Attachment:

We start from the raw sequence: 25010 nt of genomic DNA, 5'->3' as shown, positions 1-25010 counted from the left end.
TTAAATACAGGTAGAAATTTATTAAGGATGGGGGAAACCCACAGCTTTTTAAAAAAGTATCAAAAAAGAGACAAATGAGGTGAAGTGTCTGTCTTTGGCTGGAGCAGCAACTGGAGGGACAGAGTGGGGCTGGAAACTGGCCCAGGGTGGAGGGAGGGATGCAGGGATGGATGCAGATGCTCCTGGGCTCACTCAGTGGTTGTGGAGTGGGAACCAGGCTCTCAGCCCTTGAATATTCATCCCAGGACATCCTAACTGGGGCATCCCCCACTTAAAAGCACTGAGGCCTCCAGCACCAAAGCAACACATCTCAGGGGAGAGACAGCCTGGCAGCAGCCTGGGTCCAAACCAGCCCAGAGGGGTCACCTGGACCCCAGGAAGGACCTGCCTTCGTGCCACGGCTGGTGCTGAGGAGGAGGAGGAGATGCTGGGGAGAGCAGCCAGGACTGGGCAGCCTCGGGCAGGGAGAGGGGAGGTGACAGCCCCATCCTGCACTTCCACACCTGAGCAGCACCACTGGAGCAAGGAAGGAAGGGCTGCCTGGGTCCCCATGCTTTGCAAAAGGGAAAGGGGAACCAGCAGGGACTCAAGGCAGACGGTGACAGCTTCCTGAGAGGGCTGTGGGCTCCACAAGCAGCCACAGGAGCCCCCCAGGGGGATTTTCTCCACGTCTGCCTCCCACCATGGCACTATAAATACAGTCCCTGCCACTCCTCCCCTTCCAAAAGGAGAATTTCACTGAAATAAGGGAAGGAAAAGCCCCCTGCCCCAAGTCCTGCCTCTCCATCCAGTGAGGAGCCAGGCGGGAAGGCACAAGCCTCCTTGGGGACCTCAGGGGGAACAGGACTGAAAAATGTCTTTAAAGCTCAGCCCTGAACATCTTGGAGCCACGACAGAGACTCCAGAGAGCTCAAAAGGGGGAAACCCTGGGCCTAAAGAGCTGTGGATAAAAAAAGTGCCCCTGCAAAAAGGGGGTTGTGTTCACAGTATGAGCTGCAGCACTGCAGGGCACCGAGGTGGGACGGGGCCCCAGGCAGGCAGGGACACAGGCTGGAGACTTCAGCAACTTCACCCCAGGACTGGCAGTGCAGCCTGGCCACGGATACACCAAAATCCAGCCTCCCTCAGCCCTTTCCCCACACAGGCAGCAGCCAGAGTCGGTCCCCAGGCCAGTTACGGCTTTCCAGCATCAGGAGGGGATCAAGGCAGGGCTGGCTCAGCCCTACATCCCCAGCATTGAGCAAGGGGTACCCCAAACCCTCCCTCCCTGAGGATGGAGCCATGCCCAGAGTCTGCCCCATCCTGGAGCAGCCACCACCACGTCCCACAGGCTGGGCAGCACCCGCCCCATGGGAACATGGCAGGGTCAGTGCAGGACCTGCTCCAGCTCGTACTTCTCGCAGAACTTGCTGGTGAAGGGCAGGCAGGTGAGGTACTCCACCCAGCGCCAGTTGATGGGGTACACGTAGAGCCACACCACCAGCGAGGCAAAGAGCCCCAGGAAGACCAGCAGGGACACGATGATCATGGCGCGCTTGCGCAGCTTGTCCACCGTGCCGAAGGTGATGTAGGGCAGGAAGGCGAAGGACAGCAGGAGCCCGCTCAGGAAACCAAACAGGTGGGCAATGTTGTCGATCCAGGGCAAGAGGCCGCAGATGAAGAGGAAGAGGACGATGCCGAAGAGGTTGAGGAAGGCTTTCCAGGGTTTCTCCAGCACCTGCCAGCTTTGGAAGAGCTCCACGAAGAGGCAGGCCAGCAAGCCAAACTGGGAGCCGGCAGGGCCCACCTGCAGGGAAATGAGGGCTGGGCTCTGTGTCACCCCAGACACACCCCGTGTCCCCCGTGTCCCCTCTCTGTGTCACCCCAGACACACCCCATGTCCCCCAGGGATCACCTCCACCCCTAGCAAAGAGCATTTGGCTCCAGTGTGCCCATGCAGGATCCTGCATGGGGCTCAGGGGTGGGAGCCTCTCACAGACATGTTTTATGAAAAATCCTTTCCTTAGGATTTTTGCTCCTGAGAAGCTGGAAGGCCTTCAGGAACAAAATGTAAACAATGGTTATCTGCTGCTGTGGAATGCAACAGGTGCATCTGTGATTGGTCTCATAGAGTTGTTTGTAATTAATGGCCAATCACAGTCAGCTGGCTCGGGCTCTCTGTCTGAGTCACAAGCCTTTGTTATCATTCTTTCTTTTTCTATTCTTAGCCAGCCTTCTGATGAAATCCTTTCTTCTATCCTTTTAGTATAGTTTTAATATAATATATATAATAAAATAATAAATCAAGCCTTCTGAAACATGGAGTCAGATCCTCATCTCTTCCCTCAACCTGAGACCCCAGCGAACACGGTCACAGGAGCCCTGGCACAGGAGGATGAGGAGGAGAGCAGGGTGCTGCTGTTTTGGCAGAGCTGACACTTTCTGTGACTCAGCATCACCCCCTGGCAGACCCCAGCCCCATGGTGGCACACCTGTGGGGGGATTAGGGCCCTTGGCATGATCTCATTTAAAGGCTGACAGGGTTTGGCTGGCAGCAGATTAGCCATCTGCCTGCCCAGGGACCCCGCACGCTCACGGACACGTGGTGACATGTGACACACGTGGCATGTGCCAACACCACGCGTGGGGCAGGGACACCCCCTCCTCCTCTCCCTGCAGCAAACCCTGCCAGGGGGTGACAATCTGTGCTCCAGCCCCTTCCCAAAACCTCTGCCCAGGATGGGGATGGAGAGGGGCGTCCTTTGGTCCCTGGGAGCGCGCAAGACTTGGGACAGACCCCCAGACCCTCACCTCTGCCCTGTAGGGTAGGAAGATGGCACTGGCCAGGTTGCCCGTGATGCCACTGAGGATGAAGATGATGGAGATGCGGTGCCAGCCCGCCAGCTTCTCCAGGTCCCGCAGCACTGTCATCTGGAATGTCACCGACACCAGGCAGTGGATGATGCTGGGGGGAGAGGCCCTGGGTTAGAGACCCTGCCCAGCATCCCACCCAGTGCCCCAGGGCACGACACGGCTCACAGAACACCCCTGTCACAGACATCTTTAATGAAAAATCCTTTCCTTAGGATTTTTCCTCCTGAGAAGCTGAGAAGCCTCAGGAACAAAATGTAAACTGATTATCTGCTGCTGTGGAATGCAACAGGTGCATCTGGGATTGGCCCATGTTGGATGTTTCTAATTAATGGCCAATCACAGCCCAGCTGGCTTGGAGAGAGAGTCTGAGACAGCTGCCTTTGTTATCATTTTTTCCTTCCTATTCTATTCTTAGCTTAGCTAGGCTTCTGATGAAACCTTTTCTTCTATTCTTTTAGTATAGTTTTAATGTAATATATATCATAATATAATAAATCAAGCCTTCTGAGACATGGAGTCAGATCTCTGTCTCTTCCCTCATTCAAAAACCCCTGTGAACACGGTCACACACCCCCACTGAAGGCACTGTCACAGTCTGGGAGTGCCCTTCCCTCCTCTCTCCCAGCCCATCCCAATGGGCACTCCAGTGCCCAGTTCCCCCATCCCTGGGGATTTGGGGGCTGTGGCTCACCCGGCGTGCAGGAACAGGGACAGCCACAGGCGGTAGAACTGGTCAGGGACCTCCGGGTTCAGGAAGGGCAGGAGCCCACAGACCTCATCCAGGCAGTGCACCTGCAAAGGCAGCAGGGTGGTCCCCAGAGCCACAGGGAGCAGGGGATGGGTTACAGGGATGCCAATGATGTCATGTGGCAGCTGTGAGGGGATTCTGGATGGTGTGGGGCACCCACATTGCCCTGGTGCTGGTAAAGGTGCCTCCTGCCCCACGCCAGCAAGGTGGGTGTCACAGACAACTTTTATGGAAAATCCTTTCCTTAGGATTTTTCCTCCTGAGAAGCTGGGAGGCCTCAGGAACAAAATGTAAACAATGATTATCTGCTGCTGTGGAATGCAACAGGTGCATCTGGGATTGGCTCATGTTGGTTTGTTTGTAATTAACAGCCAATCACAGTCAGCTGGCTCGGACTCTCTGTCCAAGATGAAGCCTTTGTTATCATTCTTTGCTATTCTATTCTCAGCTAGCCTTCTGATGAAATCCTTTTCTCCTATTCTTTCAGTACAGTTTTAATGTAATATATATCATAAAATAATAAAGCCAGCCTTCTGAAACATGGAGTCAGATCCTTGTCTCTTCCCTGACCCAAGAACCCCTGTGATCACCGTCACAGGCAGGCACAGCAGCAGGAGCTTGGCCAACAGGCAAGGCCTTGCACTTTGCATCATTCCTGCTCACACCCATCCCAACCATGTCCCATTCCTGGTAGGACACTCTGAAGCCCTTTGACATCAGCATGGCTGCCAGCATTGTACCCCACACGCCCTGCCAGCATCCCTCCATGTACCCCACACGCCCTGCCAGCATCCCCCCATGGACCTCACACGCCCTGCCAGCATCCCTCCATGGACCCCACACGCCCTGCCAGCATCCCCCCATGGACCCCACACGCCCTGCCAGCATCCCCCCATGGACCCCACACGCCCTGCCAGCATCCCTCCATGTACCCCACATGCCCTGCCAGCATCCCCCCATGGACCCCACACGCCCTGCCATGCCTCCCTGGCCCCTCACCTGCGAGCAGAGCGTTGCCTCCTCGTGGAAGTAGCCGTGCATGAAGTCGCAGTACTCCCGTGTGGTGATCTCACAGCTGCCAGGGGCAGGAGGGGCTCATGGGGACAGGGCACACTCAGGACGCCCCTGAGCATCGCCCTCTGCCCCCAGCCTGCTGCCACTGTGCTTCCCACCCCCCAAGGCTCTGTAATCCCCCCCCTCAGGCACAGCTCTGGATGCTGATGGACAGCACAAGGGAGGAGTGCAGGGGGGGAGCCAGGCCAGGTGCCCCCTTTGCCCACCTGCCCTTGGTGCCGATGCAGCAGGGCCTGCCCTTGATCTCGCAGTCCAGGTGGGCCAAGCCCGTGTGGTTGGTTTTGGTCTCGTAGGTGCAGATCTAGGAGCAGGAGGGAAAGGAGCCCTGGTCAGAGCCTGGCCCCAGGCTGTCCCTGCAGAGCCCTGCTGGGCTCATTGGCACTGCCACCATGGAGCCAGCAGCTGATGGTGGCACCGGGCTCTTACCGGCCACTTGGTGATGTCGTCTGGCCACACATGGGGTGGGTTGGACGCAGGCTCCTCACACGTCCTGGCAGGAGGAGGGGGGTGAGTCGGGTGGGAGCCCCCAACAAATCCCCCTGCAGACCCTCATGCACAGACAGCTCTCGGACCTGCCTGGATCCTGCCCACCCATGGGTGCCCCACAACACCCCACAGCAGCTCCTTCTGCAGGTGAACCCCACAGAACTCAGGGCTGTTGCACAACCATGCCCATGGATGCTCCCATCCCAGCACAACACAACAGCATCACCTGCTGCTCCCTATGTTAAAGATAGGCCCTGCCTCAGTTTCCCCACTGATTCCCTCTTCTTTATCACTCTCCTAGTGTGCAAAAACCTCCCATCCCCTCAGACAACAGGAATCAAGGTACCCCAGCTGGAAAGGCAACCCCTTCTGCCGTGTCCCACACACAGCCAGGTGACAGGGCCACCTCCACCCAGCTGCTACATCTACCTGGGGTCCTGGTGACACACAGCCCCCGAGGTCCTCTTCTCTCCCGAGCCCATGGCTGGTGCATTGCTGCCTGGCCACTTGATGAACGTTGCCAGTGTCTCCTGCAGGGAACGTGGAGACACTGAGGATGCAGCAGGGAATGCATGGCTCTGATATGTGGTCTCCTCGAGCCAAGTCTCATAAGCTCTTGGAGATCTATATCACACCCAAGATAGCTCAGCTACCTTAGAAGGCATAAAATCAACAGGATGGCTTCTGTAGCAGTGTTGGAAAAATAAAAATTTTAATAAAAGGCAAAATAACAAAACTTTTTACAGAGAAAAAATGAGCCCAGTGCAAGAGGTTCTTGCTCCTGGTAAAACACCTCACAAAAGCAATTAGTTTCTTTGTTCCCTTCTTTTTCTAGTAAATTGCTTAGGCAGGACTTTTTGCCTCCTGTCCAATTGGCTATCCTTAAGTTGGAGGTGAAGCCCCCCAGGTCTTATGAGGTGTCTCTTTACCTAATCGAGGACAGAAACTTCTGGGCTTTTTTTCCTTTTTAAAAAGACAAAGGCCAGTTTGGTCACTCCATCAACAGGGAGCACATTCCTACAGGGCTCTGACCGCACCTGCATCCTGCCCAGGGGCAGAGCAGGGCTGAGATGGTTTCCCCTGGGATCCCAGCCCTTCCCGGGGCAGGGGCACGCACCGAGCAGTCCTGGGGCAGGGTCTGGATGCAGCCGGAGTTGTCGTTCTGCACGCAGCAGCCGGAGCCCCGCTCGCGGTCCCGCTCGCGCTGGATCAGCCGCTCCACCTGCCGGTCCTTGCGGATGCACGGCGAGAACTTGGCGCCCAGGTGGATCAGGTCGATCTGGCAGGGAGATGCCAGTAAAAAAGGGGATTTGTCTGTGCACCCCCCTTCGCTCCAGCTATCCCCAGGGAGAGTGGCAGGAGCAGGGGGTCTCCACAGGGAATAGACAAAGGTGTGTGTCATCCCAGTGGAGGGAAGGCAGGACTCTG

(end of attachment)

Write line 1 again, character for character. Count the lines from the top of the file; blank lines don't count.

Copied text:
We start from the raw sequence: 25010 nt of genomic DNA, 5'->3' as shown, positions 1-25010 counted from the left end.